What traits and characteristics should you seek for in an experienced business plan consultant if you decide to employ one? What services do you think they should be able to offer? Finally, so what should you set aside for your budget?
How much are you committed to the company?
You might not be ready to think about a business plan if you’re simply kicking about a concept or haven’t spent much time researching and planning. Hiring a consultant at this stage will be a waste of everyone’s time.
What do you prefer the most? Money or time?
It might seem like a pointless question, but it isn’t. Many aspiring entrepreneurs are unemployed or underemployed, with plenty of time but little money. In that situation, you must be selective in terms of the level of assistance you require from a consultant. If you’re a skilled writer, you can simply employ a consultant to guide and advise you while you handle the majority of the writing. This is a great way to put your hard-earned money to good use, and it will always be a worthwhile investment if you hire an expert who understands your industry. Remember that good consultants are in high demand, and set your fees accordingly. Rather than hiring someone who doesn’t know what they’re doing and wasting your money, budget for the planning phase and only hire someone good when you can afford their rates.
On the other side, if you are employed full-time or have a large sum of money, you may find yourself in the enviable position of having more money than time. In this instance, engaging a consultant to take you through the business planning process and possibly even draught the complete business plan for you is a good idea. To get the most out of the consulting engagement, you must be involved throughout the process and grasp every detail of the plan, from the mission statement to the exit strategy. You’ll just wind up with a very costly paperweight if you don’t.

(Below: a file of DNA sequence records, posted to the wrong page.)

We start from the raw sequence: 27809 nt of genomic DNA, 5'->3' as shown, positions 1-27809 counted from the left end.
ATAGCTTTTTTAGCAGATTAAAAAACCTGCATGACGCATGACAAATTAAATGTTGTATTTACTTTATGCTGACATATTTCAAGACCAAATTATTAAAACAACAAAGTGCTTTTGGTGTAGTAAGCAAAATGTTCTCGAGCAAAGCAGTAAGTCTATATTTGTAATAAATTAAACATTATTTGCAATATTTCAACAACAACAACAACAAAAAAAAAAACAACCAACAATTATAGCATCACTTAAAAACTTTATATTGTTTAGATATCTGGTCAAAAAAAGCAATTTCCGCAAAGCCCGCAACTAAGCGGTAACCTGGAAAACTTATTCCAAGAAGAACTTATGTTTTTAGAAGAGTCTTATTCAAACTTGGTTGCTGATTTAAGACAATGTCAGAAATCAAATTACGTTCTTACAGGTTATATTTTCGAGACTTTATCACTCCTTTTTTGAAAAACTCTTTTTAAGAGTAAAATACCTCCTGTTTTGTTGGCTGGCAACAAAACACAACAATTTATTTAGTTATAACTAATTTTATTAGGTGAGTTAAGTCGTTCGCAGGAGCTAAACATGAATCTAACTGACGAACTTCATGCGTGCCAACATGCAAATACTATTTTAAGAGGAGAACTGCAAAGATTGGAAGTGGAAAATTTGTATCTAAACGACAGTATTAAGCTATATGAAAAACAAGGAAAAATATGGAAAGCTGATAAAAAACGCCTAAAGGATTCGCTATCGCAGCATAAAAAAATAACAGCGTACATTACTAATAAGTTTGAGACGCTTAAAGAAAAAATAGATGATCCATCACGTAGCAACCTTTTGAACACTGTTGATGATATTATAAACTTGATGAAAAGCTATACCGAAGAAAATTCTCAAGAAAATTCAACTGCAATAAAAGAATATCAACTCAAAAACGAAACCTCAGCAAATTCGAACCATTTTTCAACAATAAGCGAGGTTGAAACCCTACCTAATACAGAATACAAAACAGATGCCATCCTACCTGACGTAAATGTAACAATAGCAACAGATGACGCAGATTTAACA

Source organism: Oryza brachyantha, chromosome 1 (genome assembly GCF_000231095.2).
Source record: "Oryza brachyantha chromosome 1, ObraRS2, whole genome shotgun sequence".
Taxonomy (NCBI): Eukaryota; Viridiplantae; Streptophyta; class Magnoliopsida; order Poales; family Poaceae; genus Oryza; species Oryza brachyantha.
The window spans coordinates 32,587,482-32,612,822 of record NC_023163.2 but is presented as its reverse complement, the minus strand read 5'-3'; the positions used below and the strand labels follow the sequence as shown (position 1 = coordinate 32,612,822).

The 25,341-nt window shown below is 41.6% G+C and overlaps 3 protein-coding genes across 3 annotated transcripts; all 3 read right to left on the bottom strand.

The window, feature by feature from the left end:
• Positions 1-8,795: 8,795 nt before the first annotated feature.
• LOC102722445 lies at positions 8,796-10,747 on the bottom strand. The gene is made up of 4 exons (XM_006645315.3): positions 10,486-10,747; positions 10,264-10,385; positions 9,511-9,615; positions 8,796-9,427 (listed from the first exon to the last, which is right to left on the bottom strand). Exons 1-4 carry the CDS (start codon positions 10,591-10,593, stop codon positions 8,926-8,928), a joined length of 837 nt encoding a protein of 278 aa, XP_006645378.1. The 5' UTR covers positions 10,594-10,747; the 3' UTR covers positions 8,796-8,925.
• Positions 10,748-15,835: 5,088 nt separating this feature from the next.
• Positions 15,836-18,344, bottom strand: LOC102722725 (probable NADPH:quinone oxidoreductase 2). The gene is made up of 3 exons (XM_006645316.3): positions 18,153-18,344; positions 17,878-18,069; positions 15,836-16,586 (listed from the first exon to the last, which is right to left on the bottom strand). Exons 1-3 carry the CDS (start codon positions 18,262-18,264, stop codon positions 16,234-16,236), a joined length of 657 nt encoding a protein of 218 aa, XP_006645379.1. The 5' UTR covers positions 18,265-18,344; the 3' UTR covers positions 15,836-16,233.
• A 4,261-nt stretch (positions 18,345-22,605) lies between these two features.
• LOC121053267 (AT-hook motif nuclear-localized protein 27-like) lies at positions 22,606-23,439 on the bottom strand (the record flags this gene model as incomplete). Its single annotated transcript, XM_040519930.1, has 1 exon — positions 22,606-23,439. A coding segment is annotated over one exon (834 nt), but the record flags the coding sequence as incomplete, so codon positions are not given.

Have you ever attempted to start a business?
If so, you should seriously consider hiring someone to assist you in developing the concept, researching the market and competitors, developing realistic financial estimates, and exploring some of the hazards involved. Furthermore, any competent business plan expert will be able to assist you in forming your firm, locating office or retail space, and so on. In most cases, the consultant will suggest you to trustworthy professionals in each sub-specialty (legal, real estate, accounting, insurance, and so on) or at the very least point you in the right direction.
Do you need to get bank finance or other forms of investment money to get your firm off the ground?
When it comes to investors, you usually only get one chance. They move on to the next opportunity if they don’t like what they see the first time. A skilled consultant can improve your prospects of obtaining capital for your firm, as well as your chances of succeeding once you have received investment.
What is the market potential for your business concept, and how much of it do you want to take?
If the market is really huge (say, billions of dollars), the danger of not getting things right from the start far surpasses the expense of employing a consultant to make sure you get it correctly. It’s the one time when “doing it yourself” isn’t a good idea. The objective is to hire someone who will truly provide value to your company.